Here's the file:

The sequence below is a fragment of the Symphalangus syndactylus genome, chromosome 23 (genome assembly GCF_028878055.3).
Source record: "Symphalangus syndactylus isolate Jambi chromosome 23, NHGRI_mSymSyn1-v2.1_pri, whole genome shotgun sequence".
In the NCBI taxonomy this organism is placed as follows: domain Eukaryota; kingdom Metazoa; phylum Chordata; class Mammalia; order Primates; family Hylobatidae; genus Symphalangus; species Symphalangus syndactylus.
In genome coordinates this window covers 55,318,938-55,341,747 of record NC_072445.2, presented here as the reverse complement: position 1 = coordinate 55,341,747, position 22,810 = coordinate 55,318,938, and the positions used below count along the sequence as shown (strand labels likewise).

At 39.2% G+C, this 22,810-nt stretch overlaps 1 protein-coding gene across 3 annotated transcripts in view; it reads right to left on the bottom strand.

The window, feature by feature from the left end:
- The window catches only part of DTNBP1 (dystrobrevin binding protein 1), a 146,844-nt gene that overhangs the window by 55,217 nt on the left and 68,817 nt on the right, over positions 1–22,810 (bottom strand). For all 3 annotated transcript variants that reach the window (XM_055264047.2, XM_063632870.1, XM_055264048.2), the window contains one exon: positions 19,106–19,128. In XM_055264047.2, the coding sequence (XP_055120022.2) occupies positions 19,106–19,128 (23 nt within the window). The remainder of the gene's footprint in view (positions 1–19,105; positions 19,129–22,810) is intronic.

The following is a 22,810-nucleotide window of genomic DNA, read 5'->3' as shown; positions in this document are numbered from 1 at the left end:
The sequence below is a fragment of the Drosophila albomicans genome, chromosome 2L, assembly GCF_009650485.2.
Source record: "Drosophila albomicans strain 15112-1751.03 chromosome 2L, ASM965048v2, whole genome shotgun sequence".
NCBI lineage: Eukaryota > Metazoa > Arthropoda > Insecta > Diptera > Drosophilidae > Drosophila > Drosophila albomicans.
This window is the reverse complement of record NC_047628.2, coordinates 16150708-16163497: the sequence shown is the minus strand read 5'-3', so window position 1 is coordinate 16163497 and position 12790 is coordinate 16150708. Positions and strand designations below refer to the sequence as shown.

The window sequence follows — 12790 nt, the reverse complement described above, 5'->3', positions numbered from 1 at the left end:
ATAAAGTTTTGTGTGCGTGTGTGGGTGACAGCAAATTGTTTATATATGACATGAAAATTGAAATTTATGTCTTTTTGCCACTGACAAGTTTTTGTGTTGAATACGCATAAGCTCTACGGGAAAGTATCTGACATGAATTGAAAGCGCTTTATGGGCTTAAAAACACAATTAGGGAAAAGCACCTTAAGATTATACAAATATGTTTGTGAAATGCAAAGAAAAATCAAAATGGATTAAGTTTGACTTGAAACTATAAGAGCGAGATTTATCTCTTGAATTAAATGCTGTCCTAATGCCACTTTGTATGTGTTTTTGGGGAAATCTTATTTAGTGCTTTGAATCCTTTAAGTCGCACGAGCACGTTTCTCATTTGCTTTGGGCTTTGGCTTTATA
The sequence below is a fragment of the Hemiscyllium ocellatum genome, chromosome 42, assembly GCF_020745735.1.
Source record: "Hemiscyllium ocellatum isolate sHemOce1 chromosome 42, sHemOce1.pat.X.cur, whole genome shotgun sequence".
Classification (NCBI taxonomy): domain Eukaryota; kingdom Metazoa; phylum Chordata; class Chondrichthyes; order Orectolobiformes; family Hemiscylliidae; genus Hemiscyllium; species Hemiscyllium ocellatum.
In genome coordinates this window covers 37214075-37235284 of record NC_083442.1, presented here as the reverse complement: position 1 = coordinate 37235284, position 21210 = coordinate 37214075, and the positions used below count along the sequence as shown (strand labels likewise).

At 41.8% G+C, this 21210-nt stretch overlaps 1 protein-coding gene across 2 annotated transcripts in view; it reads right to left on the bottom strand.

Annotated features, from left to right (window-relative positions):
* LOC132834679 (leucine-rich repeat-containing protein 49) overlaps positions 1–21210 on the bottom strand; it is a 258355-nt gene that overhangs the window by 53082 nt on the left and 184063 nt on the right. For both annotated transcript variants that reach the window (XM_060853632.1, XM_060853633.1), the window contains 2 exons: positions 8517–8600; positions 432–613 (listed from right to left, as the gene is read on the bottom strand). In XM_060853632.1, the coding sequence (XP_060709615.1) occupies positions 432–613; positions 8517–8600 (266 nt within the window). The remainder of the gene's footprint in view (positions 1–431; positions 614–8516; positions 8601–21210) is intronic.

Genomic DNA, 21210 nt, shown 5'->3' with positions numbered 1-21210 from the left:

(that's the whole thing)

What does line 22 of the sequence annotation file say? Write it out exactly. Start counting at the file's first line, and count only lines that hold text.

Genomic DNA, 21210 nt, shown 5'->3' with positions numbered 1-21210 from the left: